Despite being a primarily Mormon community kind of in the middle of no where, I was pretty excited when I found out I’d be spending a full day in Salt Lake City. Throw me a mountainous backdrop and foggy weather and you’ve made my day. Upon arriving to the hotel, the area didn’t look like much but it was when I went outside and walked two blocks that I realized it had far more to offer than I’d originally thought.
The trolley downtown runs in the middle of the street through the surrounding areas, free of charge, and every three or so blocks there’s stations to rent bikes, which I did. I paid the eight bucks to grab a bike and pedal through the cool weather, attempting to wander my way to the mountains. The area was surprisingly green and damp, it had just rained, causing the streets to be less crowded. I passed several temples I’d later explore, more beggars than I thought I’d see, and Temple Square before I realized that hiking on wet, soggy dirt alone probably wouldn’t be the best idea for a Wednesday afternoon leading into the evening.
I stowed the bike just outside Temple Square and entered hoping that I was at least mildly appropriate. I was partially right. Without my jacket on, I had on a shirt that had a exposed part of my back and in turn showed my scrappy bandeau. I didn’t mind because this shirt was my normal attire and, honestly, pretty modest as it was long sleeved with a high neck.
To my surprise a woman rushed up to me “Miss! Miss!” she said as I turned around to see her speed walking in my direction.
“Oh my dear, your shirt! Your,” she leans in to whisper, “your bra is showing. I can try and fix it for you.”
With the patience of the owl, the personality of an asshole and the best poker face I had to not laugh I responded, “I know. It’s supposed to show.”
I think at that moment she started praying for the Lord Almighty to have mercy on my shameless soul as her jaw dropped and she stuttered to find the words, “Oh, okay”.
Lesson 70: if you think you’re showing a little too much skin at temple square, chances are unless your arms, knees, shoulders, back, and dignity are covered, you are.
The madness continued as I entered the Terbanacle Church to take pictures and possibly tour the grounds when I realized that nothing in here came for free. There was a lesson for everything.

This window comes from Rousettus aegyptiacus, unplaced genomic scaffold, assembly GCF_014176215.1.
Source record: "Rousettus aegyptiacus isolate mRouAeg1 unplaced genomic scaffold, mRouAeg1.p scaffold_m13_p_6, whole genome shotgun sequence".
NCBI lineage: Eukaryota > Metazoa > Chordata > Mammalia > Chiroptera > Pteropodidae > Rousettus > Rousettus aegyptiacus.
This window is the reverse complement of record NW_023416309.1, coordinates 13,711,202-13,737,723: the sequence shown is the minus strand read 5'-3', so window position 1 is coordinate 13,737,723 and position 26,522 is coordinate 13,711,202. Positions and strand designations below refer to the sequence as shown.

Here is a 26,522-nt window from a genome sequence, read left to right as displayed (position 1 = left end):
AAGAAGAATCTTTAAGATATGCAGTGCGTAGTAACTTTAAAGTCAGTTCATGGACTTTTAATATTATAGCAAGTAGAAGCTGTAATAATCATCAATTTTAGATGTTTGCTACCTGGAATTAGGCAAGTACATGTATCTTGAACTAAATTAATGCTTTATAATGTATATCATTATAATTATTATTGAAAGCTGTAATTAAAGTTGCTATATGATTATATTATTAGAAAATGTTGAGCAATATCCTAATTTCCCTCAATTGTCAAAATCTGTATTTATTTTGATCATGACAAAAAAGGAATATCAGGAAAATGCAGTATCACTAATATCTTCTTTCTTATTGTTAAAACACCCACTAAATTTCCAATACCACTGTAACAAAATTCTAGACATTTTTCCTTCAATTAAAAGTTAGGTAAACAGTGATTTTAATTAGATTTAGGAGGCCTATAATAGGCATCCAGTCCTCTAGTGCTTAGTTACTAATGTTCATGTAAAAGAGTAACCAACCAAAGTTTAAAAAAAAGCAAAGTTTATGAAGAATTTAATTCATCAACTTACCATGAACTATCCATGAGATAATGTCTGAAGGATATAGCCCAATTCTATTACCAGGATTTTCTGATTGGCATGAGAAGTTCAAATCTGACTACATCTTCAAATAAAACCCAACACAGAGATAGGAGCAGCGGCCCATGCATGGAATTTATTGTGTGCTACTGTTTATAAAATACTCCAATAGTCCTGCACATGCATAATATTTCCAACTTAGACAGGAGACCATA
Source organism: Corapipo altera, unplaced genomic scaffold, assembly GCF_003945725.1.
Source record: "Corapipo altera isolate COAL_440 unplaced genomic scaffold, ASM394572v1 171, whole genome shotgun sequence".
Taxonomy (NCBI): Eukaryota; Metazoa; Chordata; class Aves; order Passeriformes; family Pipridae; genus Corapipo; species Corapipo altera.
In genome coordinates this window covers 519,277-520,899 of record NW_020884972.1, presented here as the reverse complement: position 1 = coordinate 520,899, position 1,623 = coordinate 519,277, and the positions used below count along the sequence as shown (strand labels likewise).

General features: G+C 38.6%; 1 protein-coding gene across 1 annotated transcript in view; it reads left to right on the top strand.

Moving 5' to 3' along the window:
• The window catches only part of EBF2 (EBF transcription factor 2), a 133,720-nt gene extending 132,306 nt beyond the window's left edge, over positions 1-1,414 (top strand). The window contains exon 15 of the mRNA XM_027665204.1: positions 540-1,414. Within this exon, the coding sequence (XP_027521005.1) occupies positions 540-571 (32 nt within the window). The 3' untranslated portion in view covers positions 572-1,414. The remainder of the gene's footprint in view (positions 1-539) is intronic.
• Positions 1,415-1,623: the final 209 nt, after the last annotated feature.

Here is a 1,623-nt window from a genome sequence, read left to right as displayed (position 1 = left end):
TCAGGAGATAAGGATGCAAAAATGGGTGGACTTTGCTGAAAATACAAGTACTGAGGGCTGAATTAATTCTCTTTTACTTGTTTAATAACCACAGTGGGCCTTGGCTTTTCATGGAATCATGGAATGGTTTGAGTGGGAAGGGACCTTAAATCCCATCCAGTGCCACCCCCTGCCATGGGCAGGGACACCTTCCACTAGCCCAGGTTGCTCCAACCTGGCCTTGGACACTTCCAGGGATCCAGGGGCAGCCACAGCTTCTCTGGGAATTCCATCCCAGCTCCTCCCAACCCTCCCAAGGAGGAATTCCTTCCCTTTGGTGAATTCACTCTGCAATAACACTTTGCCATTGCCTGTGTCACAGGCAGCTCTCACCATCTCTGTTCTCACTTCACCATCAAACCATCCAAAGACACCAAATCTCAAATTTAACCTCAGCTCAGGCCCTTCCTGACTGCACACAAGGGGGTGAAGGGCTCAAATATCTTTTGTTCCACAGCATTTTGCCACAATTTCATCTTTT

Lesson 71: if you want to walk around to see the grounds, they WILL try to get you to consider Mormonism.
I met this lovely Hawaiian sister who told me about her struggle to find a way of life and how the Mormon community took her in and changed her life. “We accept all willing souls”, she said a few times while asking about my job before dropping the bomb, “do you go to temples in Chicago? You would love them, I can refer you to a few.” In the nicest way possible, because she was extremely sweet, I pretended to be in a rush and was able to sneak away to take a couple photos without selling my soul.
All the skirts hit the floor, everyone’s hair was pulled back, and Mr. Rogers sweaters littered the area but despite avoiding getting dragged into a service, the place was beautiful. The buildings all had high ceilings with detailed paintings and the unique architecture was even more beautiful ranging from old fashioned to modern. The organ inside of the temple was one of the largest in the world with gold tubing and stretching the length of the building.
After more than enough time touring the grounds and looking for the exit my bike was by, I figured it was time to eat, shop and head back to my hotel. The day mostly consisted of biking and exploring but it was enough for me to know that Salt Lake City wasn’t too shabby. It was cute, the people were extremely friendly and although I saw my fair share of Mormons, I met a cashier with a full sleeve and a septum piercing so the city was decently dope. Next time I definitely want to take on some hiking but once heard that there were mudslides on the trail that evening, I think I’ll save it for a dry summer day next year.